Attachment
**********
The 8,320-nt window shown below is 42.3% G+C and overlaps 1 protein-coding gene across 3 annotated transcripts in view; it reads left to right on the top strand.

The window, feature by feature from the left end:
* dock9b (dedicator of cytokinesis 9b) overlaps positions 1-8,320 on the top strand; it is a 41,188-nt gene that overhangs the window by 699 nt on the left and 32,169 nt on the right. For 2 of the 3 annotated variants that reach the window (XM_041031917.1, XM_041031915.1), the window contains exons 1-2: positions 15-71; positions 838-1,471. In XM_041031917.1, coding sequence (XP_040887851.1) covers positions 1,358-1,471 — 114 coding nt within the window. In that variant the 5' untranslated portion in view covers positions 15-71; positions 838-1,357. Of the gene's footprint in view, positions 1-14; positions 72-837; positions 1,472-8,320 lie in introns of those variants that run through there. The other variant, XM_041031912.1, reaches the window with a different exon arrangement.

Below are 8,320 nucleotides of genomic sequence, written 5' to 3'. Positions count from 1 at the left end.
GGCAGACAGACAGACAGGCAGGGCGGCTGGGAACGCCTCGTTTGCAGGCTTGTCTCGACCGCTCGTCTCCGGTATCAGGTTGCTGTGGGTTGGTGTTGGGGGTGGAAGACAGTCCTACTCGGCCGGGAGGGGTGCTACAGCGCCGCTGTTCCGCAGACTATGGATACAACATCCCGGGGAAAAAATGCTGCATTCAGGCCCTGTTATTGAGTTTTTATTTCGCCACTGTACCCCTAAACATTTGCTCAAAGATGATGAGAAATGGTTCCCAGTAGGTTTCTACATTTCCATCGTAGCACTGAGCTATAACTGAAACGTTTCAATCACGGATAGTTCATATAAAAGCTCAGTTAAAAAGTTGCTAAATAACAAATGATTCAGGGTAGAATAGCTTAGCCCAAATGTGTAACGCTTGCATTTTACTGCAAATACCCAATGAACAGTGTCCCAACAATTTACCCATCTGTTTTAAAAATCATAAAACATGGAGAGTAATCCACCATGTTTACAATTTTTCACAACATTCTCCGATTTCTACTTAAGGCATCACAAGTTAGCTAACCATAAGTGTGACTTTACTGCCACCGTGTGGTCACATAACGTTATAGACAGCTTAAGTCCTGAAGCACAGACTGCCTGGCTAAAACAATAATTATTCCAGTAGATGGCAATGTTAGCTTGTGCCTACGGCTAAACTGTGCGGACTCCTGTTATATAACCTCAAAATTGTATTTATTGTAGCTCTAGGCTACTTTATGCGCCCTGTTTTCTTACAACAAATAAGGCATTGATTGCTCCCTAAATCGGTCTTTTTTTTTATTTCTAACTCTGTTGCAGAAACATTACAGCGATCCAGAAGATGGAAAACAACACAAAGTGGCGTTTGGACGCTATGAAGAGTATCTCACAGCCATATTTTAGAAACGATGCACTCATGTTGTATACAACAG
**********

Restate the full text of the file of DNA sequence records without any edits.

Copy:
The 8,320-nt window shown below is 42.3% G+C and overlaps 1 protein-coding gene across 3 annotated transcripts in view; it reads left to right on the top strand.

The window, feature by feature from the left end:
* dock9b (dedicator of cytokinesis 9b) overlaps positions 1-8,320 on the top strand; it is a 41,188-nt gene that overhangs the window by 699 nt on the left and 32,169 nt on the right. For 2 of the 3 annotated variants that reach the window (XM_041031917.1, XM_041031915.1), the window contains exons 1-2: positions 15-71; positions 838-1,471. In XM_041031917.1, coding sequence (XP_040887851.1) covers positions 1,358-1,471 — 114 coding nt within the window. In that variant the 5' untranslated portion in view covers positions 15-71; positions 838-1,357. Of the gene's footprint in view, positions 1-14; positions 72-837; positions 1,472-8,320 lie in introns of those variants that run through there. The other variant, XM_041031912.1, reaches the window with a different exon arrangement.

Below are 8,320 nucleotides of genomic sequence, written 5' to 3'. Positions count from 1 at the left end.
GGCAGACAGACAGACAGGCAGGGCGGCTGGGAACGCCTCGTTTGCAGGCTTGTCTCGACCGCTCGTCTCCGGTATCAGGTTGCTGTGGGTTGGTGTTGGGGGTGGAAGACAGTCCTACTCGGCCGGGAGGGGTGCTACAGCGCCGCTGTTCCGCAGACTATGGATACAACATCCCGGGGAAAAAATGCTGCATTCAGGCCCTGTTATTGAGTTTTTATTTCGCCACTGTACCCCTAAACATTTGCTCAAAGATGATGAGAAATGGTTCCCAGTAGGTTTCTACATTTCCATCGTAGCACTGAGCTATAACTGAAACGTTTCAATCACGGATAGTTCATATAAAAGCTCAGTTAAAAAGTTGCTAAATAACAAATGATTCAGGGTAGAATAGCTTAGCCCAAATGTGTAACGCTTGCATTTTACTGCAAATACCCAATGAACAGTGTCCCAACAATTTACCCATCTGTTTTAAAAATCATAAAACATGGAGAGTAATCCACCATGTTTACAATTTTTCACAACATTCTCCGATTTCTACTTAAGGCATCACAAGTTAGCTAACCATAAGTGTGACTTTACTGCCACCGTGTGGTCACATAACGTTATAGACAGCTTAAGTCCTGAAGCACAGACTGCCTGGCTAAAACAATAATTATTCCAGTAGATGGCAATGTTAGCTTGTGCCTACGGCTAAACTGTGCGGACTCCTGTTATATAACCTCAAAATTGTATTTATTGTAGCTCTAGGCTACTTTATGCGCCCTGTTTTCTTACAACAAATAAGGCATTGATTGCTCCCTAAATCGGTCTTTTTTTTTATTTCTAACTCTGTTGCAGAAACATTACAGCGATCCAGAAGATGGAAAACAACACAAAGTGGCGTTTGGACGCTATGAAGAGTATCTCACAGCCATATTTTAGAAACGATGCACTCATGTTGTATACAACAG